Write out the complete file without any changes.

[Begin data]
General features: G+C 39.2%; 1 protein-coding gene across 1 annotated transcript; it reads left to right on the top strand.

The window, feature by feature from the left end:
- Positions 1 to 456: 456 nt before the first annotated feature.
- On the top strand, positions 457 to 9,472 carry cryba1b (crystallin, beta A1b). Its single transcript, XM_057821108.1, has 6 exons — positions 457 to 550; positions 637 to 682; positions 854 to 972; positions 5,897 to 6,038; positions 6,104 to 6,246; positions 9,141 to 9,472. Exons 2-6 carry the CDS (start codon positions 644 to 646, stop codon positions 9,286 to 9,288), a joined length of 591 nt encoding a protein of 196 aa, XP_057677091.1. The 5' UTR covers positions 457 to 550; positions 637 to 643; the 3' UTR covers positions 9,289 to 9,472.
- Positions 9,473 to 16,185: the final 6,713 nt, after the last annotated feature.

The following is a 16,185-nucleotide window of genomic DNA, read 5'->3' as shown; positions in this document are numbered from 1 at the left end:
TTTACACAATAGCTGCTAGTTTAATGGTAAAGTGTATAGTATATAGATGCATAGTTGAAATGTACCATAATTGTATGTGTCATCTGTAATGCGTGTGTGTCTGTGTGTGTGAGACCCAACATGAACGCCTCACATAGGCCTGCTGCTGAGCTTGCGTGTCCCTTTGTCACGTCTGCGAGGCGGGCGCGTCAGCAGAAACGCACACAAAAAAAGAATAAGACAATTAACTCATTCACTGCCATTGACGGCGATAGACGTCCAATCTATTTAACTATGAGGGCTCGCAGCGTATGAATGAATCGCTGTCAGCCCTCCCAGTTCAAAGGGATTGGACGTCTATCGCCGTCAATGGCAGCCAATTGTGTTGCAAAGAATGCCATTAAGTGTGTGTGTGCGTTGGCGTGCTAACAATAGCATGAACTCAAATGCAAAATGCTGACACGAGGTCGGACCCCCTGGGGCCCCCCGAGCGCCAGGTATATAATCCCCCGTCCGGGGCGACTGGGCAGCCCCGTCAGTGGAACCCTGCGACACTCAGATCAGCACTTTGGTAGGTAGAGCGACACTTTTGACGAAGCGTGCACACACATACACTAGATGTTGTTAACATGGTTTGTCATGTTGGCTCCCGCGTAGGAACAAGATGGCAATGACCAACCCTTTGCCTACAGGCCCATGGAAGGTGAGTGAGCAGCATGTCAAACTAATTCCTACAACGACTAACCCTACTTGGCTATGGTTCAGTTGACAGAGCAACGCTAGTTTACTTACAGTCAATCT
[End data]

General features: G+C 39.2%; 1 protein-coding gene across 1 annotated transcript; it reads left to right on the top strand.

The window, feature by feature from the left end:
- Positions 1 to 456: 456 nt before the first annotated feature.
- On the top strand, positions 457 to 9,472 carry cryba1b (crystallin, beta A1b). Its single transcript, XM_057821108.1, has 6 exons — positions 457 to 550; positions 637 to 682; positions 854 to 972; positions 5,897 to 6,038; positions 6,104 to 6,246; positions 9,141 to 9,472. Exons 2-6 carry the CDS (start codon positions 644 to 646, stop codon positions 9,286 to 9,288), a joined length of 591 nt encoding a protein of 196 aa, XP_057677091.1. The 5' UTR covers positions 457 to 550; positions 637 to 643; the 3' UTR covers positions 9,289 to 9,472.
- Positions 9,473 to 16,185: the final 6,713 nt, after the last annotated feature.

The following is a 16,185-nucleotide window of genomic DNA, read 5'->3' as shown; positions in this document are numbered from 1 at the left end:
TTTACACAATAGCTGCTAGTTTAATGGTAAAGTGTATAGTATATAGATGCATAGTTGAAATGTACCATAATTGTATGTGTCATCTGTAATGCGTGTGTGTCTGTGTGTGTGAGACCCAACATGAACGCCTCACATAGGCCTGCTGCTGAGCTTGCGTGTCCCTTTGTCACGTCTGCGAGGCGGGCGCGTCAGCAGAAACGCACACAAAAAAAGAATAAGACAATTAACTCATTCACTGCCATTGACGGCGATAGACGTCCAATCTATTTAACTATGAGGGCTCGCAGCGTATGAATGAATCGCTGTCAGCCCTCCCAGTTCAAAGGGATTGGACGTCTATCGCCGTCAATGGCAGCCAATTGTGTTGCAAAGAATGCCATTAAGTGTGTGTGTGCGTTGGCGTGCTAACAATAGCATGAACTCAAATGCAAAATGCTGACACGAGGTCGGACCCCCTGGGGCCCCCCGAGCGCCAGGTATATAATCCCCCGTCCGGGGCGACTGGGCAGCCCCGTCAGTGGAACCCTGCGACACTCAGATCAGCACTTTGGTAGGTAGAGCGACACTTTTGACGAAGCGTGCACACACATACACTAGATGTTGTTAACATGGTTTGTCATGTTGGCTCCCGCGTAGGAACAAGATGGCAATGACCAACCCTTTGCCTACAGGCCCATGGAAGGTGAGTGAGCAGCATGTCAAACTAATTCCTACAACGACTAACCCTACTTGGCTATGGTTCAGTTGACAGAGCAACGCTAGTTTACTTACAGTCAATCT